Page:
Vail health column: Take steps to protect your hearing
Did you know that you could permanently lose your hearing from exposure to loud noise? Thirty-six million Americans have hearing loss, and one in three developed their hearing loss as a result of exposure to noise.
This May, Better Hearing Month, audiologists across the nation are encouraging Americans to protect their hearing by doing the following:
• Wear hearing protection when around sounds louder than 85 decibels for a long period of time.
• Turn down the volume when listening to the radio, TV, MP3 player or anything through ear buds and headphones.
• Walk away from loud noises.
THERE’S NO GETTING IT BACK
Noise-induced hearing loss is caused by damage to the hair cells that are found in our inner ear. Hair cells are small, sensory cells that convert the sounds we hear (sound energy) into electrical signals that travel to the brain. Once damaged, our hair cells cannot grow back, causing permanent hearing loss.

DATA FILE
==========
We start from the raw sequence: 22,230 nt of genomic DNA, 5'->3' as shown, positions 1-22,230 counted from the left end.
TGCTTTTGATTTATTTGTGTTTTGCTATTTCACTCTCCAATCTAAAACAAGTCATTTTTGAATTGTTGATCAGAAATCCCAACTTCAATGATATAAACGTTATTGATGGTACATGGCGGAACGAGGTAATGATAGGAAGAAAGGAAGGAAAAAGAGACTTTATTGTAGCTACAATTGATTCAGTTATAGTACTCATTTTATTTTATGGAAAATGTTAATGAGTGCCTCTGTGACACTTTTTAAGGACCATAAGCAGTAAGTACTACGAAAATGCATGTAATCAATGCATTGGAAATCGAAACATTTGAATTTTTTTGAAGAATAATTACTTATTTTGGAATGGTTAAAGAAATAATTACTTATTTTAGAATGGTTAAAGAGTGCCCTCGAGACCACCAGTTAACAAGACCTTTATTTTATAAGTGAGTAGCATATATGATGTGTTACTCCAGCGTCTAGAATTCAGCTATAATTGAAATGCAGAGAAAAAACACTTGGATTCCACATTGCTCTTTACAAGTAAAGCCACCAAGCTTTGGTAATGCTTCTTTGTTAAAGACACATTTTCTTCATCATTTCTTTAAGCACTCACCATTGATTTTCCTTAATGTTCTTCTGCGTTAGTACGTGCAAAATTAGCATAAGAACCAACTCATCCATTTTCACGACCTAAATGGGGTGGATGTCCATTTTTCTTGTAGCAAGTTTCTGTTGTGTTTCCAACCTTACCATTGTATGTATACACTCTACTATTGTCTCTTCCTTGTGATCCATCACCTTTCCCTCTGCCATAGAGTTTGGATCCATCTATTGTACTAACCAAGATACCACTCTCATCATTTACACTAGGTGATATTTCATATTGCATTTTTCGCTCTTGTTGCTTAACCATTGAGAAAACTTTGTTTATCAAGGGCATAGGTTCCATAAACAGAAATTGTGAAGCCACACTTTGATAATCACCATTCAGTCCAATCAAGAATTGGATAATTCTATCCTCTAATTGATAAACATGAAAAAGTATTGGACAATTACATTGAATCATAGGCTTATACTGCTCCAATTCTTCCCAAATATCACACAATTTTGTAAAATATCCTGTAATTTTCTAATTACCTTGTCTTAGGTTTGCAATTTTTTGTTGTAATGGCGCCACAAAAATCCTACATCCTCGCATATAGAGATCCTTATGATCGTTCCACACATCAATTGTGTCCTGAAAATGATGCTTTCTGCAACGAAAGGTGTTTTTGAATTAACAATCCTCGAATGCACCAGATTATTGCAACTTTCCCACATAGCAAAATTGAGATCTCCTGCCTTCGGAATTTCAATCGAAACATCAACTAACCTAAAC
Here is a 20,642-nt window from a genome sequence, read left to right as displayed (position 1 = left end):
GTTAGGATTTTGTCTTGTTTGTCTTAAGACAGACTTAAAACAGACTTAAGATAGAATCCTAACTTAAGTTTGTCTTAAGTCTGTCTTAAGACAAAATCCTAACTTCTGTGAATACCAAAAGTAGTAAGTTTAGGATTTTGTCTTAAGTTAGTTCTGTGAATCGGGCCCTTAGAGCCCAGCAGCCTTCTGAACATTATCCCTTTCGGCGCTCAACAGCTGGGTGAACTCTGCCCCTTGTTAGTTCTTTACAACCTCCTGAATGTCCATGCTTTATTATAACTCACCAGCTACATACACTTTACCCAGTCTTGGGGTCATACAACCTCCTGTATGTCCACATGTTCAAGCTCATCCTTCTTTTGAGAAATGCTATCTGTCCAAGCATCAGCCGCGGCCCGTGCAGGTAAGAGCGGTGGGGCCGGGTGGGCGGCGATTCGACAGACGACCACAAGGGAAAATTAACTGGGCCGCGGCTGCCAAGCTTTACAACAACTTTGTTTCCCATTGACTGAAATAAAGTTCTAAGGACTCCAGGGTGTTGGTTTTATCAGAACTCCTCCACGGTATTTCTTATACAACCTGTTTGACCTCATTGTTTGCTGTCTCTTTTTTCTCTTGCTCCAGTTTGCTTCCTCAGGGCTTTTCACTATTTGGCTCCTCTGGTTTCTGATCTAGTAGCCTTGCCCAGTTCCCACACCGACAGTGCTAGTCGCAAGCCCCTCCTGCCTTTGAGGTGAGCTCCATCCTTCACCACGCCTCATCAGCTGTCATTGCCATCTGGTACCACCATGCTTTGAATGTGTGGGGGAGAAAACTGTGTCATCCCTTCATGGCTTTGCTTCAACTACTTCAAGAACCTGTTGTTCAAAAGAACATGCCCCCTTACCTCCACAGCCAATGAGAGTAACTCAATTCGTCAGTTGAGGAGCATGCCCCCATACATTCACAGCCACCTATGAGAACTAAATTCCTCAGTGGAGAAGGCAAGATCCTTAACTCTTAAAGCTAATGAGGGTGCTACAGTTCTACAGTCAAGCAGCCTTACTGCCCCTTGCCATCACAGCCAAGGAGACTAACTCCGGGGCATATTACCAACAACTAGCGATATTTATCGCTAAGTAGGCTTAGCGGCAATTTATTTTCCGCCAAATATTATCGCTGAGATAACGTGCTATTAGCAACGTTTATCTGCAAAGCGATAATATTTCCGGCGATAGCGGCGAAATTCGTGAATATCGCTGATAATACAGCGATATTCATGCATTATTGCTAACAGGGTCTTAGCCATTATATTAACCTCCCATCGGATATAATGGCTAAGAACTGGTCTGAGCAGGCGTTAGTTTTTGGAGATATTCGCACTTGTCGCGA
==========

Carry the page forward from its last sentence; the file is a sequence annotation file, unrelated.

The loudness of sound is measured in units called decibels. Noise-induced hearing loss can be caused by prolonged exposure to any loud noise higher than 85 decibels, such as concerts, sporting events, lawnmowers, fireworks, gun shots, custom car stereos at full volume and more. A brief exposure to a very intense sound, such as a gunshot near the ear, can also damage your hearing.
Noise is considered dangerous if you have to shout over background noise to be heard, it is painful to your ears, it makes your ears ring during and after exposure or if you have decreased or “muffled” hearing for several hours after exposure.
WHEN TO SEE AN AUDIOLOGIST
Hearing impairment not only affects your ability to understand speech, but it also has a negative impact on your social and emotional well-being. If you suspect you may have hearing loss, make an appointment to see an audiologist. He or she will perform a hearing test to determine the type and severity of hearing loss you may have.
For more information on hearing loss, levels of noise or to schedule an interview, contact us at either of our two locations or by email.
Dr. Daria Stakiw is a board-certified audiologist who owns Rocky Mountain Audiology with clinics in Glenwood Springs and Edwards. She has been practicing audiology in hospitals, clinics and the educational setting for more than 15 years. Contact her at firstname.lastname@example.org or at a clinic at 970-945-7575 or 970-926-6660.